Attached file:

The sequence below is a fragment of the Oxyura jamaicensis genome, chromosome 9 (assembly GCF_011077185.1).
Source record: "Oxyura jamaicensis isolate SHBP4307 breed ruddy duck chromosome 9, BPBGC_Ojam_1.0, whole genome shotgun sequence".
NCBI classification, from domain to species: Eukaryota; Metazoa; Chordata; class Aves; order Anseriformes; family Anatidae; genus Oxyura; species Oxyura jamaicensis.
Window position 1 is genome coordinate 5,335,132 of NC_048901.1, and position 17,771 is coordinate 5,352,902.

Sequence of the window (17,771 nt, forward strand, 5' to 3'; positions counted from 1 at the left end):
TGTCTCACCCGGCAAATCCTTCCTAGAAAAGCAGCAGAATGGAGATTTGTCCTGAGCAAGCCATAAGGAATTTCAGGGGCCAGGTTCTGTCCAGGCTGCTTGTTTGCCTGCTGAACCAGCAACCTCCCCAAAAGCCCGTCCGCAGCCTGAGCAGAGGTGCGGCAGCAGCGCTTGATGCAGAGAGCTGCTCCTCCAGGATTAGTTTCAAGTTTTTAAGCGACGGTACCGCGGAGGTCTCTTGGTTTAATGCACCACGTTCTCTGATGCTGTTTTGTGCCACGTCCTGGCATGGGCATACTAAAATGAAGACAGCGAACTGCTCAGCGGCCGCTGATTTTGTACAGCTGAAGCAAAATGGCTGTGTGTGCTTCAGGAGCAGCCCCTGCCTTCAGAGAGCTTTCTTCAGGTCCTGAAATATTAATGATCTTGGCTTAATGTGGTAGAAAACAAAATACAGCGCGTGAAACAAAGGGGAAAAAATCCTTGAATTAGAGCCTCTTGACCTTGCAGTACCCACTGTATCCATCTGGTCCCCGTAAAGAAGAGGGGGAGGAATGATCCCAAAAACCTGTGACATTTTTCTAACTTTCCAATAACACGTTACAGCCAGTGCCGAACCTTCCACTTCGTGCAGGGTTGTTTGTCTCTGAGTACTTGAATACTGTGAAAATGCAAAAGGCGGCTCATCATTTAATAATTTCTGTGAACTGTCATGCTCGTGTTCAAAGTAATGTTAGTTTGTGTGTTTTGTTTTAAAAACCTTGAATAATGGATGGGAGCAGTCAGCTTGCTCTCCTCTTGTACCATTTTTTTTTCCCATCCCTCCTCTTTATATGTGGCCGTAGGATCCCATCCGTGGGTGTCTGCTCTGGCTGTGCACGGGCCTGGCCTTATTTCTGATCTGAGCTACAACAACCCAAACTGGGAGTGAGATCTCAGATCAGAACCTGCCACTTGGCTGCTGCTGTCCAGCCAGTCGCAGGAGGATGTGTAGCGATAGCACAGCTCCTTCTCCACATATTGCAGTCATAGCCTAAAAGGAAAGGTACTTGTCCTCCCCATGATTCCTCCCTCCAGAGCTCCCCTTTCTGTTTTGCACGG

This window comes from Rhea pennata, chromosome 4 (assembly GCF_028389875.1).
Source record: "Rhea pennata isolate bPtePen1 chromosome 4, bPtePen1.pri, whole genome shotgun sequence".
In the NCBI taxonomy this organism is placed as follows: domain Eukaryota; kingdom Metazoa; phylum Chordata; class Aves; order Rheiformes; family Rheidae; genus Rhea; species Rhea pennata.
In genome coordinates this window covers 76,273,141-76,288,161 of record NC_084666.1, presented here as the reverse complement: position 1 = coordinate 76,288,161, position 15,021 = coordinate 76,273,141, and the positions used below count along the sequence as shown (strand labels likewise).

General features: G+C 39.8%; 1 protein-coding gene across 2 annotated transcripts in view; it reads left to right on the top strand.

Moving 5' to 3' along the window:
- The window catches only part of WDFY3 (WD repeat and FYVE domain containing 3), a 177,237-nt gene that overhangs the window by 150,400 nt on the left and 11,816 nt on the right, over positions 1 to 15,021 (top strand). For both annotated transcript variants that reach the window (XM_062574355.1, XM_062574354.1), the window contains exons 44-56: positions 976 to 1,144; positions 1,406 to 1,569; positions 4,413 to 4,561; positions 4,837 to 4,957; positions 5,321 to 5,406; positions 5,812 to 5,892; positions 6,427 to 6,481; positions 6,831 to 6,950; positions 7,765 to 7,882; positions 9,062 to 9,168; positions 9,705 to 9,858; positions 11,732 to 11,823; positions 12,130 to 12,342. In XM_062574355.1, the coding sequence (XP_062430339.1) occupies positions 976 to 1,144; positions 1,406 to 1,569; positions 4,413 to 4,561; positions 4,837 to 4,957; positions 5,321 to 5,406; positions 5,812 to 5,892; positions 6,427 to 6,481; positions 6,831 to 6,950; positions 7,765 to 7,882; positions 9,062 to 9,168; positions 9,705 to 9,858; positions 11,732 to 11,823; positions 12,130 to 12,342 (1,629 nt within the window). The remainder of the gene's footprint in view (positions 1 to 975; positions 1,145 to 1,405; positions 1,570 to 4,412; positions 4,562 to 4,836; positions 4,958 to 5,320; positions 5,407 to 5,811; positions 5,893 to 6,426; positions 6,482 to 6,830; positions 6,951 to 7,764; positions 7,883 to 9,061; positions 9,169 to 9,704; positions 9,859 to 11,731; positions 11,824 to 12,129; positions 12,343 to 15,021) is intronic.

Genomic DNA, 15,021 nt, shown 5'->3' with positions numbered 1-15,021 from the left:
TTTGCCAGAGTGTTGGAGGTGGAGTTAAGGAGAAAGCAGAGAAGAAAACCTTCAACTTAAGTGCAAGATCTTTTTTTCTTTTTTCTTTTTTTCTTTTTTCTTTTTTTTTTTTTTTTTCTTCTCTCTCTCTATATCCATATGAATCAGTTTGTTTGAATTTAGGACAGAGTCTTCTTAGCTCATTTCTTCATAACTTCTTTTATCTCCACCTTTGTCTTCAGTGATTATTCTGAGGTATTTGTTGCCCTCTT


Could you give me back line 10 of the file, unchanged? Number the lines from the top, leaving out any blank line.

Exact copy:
In genome coordinates this window covers 76,273,141-76,288,161 of record NC_084666.1, presented here as the reverse complement: position 1 = coordinate 76,288,161, position 15,021 = coordinate 76,273,141, and the positions used below count along the sequence as shown (strand labels likewise).